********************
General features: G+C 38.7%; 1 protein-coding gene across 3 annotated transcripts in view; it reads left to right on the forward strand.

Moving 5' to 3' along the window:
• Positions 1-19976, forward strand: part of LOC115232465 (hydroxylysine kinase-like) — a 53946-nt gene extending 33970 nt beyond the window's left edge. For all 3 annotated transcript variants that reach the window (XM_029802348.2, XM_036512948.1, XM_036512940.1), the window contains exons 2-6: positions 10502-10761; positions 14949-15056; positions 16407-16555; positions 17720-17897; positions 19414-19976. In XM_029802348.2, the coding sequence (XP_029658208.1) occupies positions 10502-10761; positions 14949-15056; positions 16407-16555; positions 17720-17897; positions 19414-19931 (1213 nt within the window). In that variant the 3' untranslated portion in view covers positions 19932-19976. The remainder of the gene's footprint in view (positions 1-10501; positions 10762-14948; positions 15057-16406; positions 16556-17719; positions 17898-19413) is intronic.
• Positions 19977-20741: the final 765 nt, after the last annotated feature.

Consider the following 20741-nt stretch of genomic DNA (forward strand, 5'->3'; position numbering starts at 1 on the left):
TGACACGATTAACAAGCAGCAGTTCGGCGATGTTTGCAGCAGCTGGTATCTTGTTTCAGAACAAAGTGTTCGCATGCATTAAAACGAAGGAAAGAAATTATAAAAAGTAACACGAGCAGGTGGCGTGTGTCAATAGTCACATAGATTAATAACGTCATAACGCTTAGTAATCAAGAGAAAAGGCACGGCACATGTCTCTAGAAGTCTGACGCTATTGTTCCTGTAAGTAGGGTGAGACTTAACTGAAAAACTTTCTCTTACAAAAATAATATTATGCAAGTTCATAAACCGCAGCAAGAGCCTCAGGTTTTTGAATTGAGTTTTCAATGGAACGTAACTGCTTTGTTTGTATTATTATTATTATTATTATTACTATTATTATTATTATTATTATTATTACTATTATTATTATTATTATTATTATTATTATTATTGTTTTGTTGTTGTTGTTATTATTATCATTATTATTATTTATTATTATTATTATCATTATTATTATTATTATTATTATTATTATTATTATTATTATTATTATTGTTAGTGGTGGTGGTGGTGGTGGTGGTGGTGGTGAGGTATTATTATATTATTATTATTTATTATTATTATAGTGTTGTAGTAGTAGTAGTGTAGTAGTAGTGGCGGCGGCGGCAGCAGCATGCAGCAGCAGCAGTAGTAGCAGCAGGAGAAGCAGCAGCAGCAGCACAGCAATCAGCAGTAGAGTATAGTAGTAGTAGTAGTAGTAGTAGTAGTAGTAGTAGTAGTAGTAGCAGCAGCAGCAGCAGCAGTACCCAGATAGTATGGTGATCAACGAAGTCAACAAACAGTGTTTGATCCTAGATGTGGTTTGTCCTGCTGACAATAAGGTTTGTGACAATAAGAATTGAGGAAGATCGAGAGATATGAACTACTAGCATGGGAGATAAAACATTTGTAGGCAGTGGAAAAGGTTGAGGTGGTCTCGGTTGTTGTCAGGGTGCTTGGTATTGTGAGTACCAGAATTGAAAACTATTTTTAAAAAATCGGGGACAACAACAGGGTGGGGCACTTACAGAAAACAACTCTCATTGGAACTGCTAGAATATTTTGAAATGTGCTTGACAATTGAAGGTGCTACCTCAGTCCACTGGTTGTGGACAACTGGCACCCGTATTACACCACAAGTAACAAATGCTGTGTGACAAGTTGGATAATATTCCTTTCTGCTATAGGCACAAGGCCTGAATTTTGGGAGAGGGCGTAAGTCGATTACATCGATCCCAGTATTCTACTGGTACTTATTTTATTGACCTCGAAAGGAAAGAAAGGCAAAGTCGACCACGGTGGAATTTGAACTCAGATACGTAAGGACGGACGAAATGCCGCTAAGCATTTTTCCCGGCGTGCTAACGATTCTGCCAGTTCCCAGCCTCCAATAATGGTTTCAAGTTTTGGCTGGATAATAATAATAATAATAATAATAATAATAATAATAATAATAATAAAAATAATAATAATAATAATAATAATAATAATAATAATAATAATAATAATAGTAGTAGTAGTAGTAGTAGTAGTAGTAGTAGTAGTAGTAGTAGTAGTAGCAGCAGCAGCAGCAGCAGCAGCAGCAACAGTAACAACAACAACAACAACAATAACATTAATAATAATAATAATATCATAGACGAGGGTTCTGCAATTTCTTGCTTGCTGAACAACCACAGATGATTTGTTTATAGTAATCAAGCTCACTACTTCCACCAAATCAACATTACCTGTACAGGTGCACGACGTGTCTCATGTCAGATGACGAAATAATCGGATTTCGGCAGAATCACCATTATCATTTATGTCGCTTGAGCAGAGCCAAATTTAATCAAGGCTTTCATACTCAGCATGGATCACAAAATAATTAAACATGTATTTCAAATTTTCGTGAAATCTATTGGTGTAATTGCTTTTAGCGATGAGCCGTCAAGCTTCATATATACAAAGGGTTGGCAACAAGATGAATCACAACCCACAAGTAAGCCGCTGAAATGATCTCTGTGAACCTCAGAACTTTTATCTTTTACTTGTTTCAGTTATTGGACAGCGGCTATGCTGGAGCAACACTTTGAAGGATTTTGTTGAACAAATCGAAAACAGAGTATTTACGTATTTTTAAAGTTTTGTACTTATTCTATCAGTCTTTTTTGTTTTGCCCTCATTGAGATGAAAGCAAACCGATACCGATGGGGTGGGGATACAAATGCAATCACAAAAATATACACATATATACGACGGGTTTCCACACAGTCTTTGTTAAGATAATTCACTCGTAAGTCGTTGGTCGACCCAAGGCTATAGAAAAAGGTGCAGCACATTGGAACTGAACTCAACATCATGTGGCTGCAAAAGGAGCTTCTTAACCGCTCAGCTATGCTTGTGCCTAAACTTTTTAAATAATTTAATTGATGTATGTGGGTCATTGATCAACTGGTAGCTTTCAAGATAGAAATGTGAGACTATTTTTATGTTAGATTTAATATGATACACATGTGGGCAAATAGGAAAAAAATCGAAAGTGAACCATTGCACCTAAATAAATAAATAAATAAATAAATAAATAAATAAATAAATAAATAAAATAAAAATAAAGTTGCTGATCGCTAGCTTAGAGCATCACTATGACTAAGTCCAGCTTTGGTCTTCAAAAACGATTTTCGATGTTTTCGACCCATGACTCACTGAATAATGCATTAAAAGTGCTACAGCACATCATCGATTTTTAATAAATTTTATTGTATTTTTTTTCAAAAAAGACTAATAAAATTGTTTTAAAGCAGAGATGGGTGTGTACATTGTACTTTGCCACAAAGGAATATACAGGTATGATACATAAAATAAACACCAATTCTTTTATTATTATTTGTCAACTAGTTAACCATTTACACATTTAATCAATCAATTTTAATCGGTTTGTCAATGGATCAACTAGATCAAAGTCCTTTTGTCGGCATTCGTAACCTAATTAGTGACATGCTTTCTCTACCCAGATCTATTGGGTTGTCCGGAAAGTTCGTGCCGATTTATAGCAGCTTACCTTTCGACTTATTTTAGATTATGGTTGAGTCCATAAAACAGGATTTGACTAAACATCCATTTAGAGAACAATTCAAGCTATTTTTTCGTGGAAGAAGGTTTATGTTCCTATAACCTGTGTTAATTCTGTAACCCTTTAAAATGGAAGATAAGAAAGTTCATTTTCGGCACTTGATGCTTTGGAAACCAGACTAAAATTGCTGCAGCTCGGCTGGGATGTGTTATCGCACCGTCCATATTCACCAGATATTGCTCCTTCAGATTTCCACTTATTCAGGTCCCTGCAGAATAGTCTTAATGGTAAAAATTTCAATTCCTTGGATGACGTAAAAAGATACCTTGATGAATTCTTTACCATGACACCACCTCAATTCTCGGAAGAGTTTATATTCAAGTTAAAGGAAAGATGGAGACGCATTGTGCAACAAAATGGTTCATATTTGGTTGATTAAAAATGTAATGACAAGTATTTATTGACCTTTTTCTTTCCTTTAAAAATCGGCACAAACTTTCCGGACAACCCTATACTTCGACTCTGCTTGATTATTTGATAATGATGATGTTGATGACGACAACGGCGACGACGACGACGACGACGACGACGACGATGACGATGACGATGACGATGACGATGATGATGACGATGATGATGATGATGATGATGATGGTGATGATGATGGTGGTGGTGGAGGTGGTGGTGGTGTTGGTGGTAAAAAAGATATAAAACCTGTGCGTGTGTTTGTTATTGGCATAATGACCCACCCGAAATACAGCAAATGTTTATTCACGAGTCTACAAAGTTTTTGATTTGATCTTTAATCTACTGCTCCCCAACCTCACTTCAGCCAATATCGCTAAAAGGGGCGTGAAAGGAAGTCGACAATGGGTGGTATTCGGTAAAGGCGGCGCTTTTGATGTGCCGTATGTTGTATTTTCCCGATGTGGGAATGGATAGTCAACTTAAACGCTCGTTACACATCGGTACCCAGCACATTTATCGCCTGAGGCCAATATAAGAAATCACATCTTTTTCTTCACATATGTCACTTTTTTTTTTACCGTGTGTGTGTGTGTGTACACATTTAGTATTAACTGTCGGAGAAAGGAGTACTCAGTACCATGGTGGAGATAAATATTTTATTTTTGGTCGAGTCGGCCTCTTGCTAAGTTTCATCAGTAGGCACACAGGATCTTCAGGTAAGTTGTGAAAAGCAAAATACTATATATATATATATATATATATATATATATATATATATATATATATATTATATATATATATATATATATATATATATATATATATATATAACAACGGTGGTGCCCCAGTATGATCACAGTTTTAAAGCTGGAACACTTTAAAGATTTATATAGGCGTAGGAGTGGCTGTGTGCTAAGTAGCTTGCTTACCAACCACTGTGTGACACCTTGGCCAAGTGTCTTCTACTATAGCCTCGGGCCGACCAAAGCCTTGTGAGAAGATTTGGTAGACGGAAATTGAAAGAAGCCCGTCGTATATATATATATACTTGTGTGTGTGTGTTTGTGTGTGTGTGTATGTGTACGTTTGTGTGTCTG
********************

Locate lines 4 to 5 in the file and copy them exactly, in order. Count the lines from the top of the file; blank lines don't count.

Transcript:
• Positions 19977-20741: the final 765 nt, after the last annotated feature.

Consider the following 20741-nt stretch of genomic DNA (forward strand, 5'->3'; position numbering starts at 1 on the left):